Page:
Work work work! That’s what much of our culture strongly encourages us to do. Constantly striving for efficiency, making new goals and hitting them is always seen as good, while slacking off and living a life of leisure is often frowned upon by some.

At the same time, part of our being seems to want to rebel against this work ethic and secretly take things easy, preferably on a warm beach.

There are certain reasons to try and pursue both paths: working hard can allow you better opportunities to make more money so you can enjoy more leisure time, which can recharge your mental batteries to get back into the rat race.

So unless you’re independently wealthy, it’s important to try and find balance between these worlds.

Be the boss of your technology

Our phones, social media and emails are designed to keep our focus on a tiny screen. Though tech allows us to communicate globally, it can be distracting from our jobs and from our free time. Time management experts suggest limiting email checking to a few times each day, rather than being distracted whenever a new message comes in. At home, just put the work phone down.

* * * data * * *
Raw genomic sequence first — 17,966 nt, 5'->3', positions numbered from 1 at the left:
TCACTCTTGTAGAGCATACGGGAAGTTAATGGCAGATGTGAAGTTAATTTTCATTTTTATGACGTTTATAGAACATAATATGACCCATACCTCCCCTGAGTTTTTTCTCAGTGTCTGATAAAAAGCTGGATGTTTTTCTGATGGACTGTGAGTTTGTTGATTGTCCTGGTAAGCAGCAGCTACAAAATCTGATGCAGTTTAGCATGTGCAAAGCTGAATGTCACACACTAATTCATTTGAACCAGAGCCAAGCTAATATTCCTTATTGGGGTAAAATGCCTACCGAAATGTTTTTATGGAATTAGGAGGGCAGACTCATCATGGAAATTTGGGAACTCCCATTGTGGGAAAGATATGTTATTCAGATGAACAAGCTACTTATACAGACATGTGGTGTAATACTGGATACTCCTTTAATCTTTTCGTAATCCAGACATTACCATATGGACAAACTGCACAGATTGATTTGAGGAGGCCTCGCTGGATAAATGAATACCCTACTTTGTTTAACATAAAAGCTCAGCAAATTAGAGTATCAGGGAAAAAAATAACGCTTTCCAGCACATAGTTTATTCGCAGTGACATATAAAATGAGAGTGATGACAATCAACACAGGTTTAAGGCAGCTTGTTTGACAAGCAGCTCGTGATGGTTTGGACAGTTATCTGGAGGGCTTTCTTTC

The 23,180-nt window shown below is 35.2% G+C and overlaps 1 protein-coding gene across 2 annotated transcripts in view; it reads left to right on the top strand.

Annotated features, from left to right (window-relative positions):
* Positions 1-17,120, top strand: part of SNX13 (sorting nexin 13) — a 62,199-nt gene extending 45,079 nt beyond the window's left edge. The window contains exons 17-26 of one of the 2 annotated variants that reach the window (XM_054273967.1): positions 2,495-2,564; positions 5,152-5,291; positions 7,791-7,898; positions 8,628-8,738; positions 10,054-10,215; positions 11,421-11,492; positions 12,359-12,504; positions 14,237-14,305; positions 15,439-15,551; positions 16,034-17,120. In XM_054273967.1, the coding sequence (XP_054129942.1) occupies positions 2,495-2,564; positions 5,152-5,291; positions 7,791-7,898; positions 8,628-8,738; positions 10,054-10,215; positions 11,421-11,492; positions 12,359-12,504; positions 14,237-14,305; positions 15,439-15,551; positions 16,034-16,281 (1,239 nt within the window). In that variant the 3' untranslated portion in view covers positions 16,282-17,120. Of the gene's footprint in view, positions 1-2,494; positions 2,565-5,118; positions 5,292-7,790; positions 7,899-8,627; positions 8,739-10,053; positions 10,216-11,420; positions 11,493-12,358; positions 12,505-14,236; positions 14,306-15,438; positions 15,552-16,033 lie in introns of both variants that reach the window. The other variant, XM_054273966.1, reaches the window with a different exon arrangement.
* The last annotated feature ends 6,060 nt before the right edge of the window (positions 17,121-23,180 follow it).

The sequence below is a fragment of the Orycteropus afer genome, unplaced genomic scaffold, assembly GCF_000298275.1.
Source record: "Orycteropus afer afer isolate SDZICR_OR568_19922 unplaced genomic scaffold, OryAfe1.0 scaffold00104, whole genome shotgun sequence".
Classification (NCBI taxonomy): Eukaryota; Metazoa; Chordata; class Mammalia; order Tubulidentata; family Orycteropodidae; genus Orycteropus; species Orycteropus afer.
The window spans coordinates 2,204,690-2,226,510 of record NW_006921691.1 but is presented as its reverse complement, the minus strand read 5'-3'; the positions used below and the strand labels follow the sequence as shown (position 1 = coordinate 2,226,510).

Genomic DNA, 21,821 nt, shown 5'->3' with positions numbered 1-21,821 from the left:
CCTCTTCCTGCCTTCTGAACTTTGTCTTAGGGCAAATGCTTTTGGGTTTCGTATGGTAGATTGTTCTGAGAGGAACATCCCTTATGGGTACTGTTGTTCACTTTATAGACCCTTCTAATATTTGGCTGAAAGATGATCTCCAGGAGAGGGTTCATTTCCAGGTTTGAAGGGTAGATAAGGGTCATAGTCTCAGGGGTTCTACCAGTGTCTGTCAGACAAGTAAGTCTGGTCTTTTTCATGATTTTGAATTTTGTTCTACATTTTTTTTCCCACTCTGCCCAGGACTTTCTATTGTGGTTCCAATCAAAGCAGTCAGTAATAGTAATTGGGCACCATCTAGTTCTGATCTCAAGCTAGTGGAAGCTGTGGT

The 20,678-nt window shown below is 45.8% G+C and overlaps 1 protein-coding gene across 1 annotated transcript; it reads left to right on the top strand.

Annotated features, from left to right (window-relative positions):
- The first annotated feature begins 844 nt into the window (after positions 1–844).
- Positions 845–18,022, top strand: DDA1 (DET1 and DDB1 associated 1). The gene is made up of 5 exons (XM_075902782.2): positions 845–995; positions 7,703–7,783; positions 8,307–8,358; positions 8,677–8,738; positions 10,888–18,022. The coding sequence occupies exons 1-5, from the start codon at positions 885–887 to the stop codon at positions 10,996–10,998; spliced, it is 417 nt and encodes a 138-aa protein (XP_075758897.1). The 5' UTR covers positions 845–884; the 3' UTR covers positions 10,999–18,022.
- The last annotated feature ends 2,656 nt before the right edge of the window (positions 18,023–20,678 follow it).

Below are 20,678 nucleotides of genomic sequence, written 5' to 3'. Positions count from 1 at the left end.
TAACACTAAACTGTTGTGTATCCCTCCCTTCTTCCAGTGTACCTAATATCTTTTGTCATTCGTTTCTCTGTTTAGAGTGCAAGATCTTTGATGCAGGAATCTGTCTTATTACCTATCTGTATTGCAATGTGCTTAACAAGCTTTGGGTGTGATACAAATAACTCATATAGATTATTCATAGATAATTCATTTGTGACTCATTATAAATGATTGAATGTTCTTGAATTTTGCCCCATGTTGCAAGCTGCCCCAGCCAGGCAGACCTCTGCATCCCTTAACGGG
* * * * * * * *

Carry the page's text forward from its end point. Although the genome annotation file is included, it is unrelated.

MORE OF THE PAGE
Create a support system

Having people who can help you look for balance is valuable. This includes family who (nicely) remind you to take a break from work, and it could also be co-workers who remind you to go play sometimes, but also expect you to work hard at work.

Determine your ideal personal balance level, not someone else’s.

Everyone has different standards of how much work they need and how much they enjoy. While you might not mind working 50 hours a week if it’s a job you love, others may barely be able to put in 30 at a terrible job. Other people may look like they’re working hard all the time, but they might not want to go home.

While Value Capital Funding can’t give great advice on balancing work and home duties, it can provide smart investment opportunities which can pay off later in life.